In Geneva, there is peri-urban agriculture, but also the particularity of the free zones which is agriculture under glass, very early, the canton of Geneva set up a policy of relative autonomy with regard to foreign markets. There has also been the development of more contemporary forms of agriculture and intra-urban agriculture. In recent times, we have seen the development in many communes of the canton of urban vegetable gardens and "planting" describing the emergence of intra-urban collective gardens which differs from allotment and allotment gardens which are often located rather at the urban fringe, gardens, urban plantings and urban vegetable gardens will be mobilized as a new model of urban gardening which will generally be done at the foot of buildings. The inhabitants are almost always asked to live less than five minutes' walk from the plantation or urban vegetable garden, which is radically different from the family garden. This development is particularly supported by municipal actors such as in Geneva and Vernier where we have had this development since 2006 of this policy of plantations and urban vegetable gardens. An associative actor who has become a key player on this issue is Equitaire, which has a virtual monopoly on urban vegetable gardens in the Canton of Geneva. There were also the creation of two urban farms, roof gardens also emerged and also the development of hen houses and hives in town.

In the city of Geneva, a working group has been set up that cuts across several social services, green spaces, schools and Agenda 21. This working group tries to respond to the many requests they receive from agricultural projects and to develop a space policy about it. The policy currently being developed is to favour vegetable gardens at the foot of buildings.

Case study: Collectif Beaulieu, Geneva[edit | edit source]

Beaulieu Park is a park located just behind the Cornavin station dating from the 18th century which was originally a master estate. In the 1930s, this estate was bought by the city of Geneva. For 10 years, this belonged to the city of Geneva without being transformed into a public space and it was in the 1940s that the park was truly transformed into a public park. It was also during this period that the green spaces department built its horticultural production centre. Geneva's green spaces department produces a good part of these plants itself in what is called a horticultural production centre from 1940 until 2008. In 2008, the green spaces department started to find that it was a bit small and was going to move its horticultural production centre near Carouge. In 2009, a collective, the Beaulieu collective, will be created and will re-appropriate this space. Several actors were interested in urban agriculture issues and were looking for a place to do it. Several associations, in particular the artichoke association, which produces young seedlings which are then sold to local contract farming. In 2010, the collective obtained funding from the city of Geneva to occupy this space. The other change that will take place is the setting up just next to this horticultural production centre by the social service of an urban vegetable garden.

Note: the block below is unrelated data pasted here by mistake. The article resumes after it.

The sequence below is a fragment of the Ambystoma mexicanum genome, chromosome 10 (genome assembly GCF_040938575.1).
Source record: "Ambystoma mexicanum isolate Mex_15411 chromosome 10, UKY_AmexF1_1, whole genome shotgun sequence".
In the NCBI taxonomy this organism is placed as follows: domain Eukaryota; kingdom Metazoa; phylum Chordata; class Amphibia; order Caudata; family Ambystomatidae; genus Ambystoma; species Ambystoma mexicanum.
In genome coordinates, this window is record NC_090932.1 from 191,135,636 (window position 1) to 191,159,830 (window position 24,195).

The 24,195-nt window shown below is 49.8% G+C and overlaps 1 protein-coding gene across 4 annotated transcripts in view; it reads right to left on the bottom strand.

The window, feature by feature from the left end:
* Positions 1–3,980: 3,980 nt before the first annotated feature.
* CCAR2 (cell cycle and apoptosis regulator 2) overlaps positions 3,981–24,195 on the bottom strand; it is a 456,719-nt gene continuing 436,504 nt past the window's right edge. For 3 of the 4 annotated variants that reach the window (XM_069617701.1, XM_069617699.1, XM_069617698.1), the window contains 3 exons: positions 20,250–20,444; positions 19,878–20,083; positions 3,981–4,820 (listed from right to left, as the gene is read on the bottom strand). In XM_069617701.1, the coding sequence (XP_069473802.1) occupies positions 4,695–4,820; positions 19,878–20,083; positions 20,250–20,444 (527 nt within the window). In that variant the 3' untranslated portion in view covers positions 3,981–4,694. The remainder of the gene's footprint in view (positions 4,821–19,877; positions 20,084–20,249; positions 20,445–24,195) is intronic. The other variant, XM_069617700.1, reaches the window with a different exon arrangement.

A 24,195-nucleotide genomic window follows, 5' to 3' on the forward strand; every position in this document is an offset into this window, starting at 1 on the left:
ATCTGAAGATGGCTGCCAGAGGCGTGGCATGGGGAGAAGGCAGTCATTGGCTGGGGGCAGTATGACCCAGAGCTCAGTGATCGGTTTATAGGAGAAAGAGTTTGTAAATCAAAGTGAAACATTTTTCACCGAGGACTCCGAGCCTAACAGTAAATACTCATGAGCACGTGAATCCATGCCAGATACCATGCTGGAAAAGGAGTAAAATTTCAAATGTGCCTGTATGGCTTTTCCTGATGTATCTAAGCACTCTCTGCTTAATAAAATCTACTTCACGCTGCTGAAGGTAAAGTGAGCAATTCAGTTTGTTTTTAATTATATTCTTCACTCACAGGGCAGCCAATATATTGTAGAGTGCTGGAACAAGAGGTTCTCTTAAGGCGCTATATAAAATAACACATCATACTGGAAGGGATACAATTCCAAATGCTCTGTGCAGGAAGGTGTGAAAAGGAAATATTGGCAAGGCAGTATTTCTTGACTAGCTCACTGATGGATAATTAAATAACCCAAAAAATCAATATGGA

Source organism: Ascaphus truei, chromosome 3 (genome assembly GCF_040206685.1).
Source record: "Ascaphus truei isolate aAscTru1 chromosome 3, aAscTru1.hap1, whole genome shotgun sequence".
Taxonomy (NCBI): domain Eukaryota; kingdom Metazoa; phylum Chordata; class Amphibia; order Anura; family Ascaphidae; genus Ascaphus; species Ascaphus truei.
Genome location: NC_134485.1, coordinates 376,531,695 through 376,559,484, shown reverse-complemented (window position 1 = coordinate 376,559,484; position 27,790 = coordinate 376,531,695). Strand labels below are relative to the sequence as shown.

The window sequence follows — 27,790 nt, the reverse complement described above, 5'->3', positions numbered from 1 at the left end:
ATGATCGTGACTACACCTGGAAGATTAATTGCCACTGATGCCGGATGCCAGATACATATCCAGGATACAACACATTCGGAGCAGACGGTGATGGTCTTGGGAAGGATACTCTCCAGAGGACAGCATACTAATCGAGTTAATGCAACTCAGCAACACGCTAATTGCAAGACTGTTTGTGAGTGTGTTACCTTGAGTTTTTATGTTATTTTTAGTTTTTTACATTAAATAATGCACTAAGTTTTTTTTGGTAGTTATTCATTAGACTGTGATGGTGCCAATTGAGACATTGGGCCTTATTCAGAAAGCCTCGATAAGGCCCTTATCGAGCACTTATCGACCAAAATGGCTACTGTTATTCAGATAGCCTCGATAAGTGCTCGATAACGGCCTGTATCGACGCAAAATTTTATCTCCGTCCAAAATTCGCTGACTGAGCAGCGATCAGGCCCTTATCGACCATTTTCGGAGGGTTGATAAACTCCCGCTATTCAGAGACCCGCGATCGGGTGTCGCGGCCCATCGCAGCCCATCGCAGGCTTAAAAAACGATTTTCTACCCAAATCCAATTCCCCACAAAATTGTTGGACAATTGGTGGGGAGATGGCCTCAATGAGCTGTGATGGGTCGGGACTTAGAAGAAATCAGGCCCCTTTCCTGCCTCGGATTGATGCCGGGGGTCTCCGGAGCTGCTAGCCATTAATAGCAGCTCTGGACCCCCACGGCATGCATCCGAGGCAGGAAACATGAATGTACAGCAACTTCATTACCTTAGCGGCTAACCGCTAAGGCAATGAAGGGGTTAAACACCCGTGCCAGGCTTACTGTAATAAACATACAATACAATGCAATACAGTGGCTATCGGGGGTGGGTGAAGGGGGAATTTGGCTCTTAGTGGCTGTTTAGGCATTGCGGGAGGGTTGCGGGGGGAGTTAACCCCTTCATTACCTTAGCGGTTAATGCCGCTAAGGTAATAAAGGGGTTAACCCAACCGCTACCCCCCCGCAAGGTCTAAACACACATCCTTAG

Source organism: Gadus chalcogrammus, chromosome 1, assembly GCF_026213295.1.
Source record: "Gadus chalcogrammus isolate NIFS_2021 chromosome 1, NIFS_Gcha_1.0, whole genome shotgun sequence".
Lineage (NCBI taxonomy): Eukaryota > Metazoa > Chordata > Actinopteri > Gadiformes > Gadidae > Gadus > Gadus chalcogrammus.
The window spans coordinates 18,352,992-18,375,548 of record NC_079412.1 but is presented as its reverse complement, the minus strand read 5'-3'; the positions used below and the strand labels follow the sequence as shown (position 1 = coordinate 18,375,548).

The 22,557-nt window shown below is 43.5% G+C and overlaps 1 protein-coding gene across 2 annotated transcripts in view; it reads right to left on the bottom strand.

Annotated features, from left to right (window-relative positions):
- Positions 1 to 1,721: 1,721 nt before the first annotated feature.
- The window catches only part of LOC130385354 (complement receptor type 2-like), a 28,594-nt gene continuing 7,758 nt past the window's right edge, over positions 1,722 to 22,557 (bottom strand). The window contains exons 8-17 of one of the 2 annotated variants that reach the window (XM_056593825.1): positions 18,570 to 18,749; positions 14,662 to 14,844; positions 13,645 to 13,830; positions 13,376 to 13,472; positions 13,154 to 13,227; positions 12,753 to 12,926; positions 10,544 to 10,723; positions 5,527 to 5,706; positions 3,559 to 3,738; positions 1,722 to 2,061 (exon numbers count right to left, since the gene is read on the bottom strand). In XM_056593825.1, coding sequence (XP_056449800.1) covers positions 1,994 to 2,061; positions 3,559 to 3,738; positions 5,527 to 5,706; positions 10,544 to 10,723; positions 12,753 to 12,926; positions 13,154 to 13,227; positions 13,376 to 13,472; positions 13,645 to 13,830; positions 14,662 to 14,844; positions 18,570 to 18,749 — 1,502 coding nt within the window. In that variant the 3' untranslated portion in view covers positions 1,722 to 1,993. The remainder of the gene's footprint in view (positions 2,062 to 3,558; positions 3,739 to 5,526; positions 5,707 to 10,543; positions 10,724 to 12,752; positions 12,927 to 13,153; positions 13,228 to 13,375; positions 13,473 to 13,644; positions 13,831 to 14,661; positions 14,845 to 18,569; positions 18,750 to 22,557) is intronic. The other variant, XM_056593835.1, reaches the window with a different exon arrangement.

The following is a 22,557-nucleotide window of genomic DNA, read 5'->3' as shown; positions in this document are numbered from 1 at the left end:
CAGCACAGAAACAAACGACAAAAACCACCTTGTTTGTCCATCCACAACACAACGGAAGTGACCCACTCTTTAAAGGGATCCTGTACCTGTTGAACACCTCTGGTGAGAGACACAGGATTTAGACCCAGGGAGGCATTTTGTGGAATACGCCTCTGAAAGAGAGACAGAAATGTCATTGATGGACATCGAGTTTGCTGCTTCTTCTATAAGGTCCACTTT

The Green Spaces Department proposed to dig and prepare a collective garden for the inhabitants of the neighbourhood right next to the horticultural centre. Now he doesn't exist. In 2009, on the one hand, a collective garden made by the social service of the city of Geneva and on the other hand the collective Baulieu which had appropriated the horticultural production centre to make urban agriculture, but rather in a professional way. In this same park, two different models of urban agriculture were neighbours at one time these actors entered into a relationship. The plantation of the social service was 20 plots of 6m2 which served 20 people of the district which were selected on the basis of a whole household which had been distributed to the population of the district proposing to them to acquire a plot on which each participant has a lease of two years non-renewable. Thus, there are small unfenced plots that constitute a kind of collective garden. However, the tools could be shared and the water supply was common. For the project of the Beaulieu collective, Artichokes and the first associations new associations are grafted. Each of the two projects to take shape one next to the other. Since 2001, the park has been undergoing a restructuring project called the Beaulieu project, which brings together different stakeholders, in particular the green spaces department, but it also involves Agenda 21, the social service and also the Beaulieu collective, which can participate as key stakeholders. It was around this project that a controversy and antagonistic positions began to crystallize between the social service, which would rather take care of the urban vegetable garden and develop an amateur urban agriculture model for the inhabitants, and on the other hand the Beaulieu collective, which would rather propose a professional urban agriculture model.

From there, we will see how, in the ways of the actors, of each of the projects, to position themselves vis-à-vis each other, the question of the uses of public spaces appears, i.e. in what way each of the actors considers that his project is legitimate in a public space and that of the other actor less so and in what way this is intrinsically linked to a certain definition of what is the spatiality of each of the projects and of what is each of the publics of each project. In other words, in the notion of public space, a distinction must be made between the spatial and social aspects of the project.